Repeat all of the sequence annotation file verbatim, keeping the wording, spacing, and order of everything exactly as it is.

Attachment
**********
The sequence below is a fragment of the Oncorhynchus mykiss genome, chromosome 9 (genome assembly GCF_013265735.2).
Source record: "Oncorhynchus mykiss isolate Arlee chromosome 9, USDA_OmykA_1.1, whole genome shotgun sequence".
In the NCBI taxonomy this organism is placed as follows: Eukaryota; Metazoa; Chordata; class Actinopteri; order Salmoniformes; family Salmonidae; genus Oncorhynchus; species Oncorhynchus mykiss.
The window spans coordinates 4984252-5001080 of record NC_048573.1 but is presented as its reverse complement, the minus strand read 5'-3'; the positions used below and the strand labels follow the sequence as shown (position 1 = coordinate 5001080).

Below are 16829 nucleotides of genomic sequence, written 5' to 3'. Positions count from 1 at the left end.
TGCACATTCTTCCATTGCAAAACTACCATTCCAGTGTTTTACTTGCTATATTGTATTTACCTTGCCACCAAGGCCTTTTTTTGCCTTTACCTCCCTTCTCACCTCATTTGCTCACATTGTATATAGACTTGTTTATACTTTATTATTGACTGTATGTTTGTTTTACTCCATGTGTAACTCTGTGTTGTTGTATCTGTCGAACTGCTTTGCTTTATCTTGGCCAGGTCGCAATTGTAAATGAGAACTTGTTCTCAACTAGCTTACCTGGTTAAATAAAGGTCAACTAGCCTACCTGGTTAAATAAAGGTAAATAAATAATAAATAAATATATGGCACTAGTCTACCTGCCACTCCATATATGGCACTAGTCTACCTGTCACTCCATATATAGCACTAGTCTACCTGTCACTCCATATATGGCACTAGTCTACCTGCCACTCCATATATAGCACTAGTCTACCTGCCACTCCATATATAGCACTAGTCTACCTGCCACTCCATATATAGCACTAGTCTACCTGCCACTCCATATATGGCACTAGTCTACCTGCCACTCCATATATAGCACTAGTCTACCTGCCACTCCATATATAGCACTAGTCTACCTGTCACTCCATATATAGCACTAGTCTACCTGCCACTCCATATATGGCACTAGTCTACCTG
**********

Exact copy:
The sequence below is a fragment of the Oncorhynchus mykiss genome, chromosome 9 (genome assembly GCF_013265735.2).
Source record: "Oncorhynchus mykiss isolate Arlee chromosome 9, USDA_OmykA_1.1, whole genome shotgun sequence".
In the NCBI taxonomy this organism is placed as follows: Eukaryota; Metazoa; Chordata; class Actinopteri; order Salmoniformes; family Salmonidae; genus Oncorhynchus; species Oncorhynchus mykiss.
The window spans coordinates 4984252-5001080 of record NC_048573.1 but is presented as its reverse complement, the minus strand read 5'-3'; the positions used below and the strand labels follow the sequence as shown (position 1 = coordinate 5001080).

Below are 16829 nucleotides of genomic sequence, written 5' to 3'. Positions count from 1 at the left end.
TGCACATTCTTCCATTGCAAAACTACCATTCCAGTGTTTTACTTGCTATATTGTATTTACCTTGCCACCAAGGCCTTTTTTTGCCTTTACCTCCCTTCTCACCTCATTTGCTCACATTGTATATAGACTTGTTTATACTTTATTATTGACTGTATGTTTGTTTTACTCCATGTGTAACTCTGTGTTGTTGTATCTGTCGAACTGCTTTGCTTTATCTTGGCCAGGTCGCAATTGTAAATGAGAACTTGTTCTCAACTAGCTTACCTGGTTAAATAAAGGTCAACTAGCCTACCTGGTTAAATAAAGGTAAATAAATAATAAATAAATATATGGCACTAGTCTACCTGCCACTCCATATATGGCACTAGTCTACCTGTCACTCCATATATAGCACTAGTCTACCTGTCACTCCATATATGGCACTAGTCTACCTGCCACTCCATATATAGCACTAGTCTACCTGCCACTCCATATATAGCACTAGTCTACCTGCCACTCCATATATAGCACTAGTCTACCTGCCACTCCATATATGGCACTAGTCTACCTGCCACTCCATATATAGCACTAGTCTACCTGCCACTCCATATATAGCACTAGTCTACCTGTCACTCCATATATAGCACTAGTCTACCTGCCACTCCATATATGGCACTAGTCTACCTG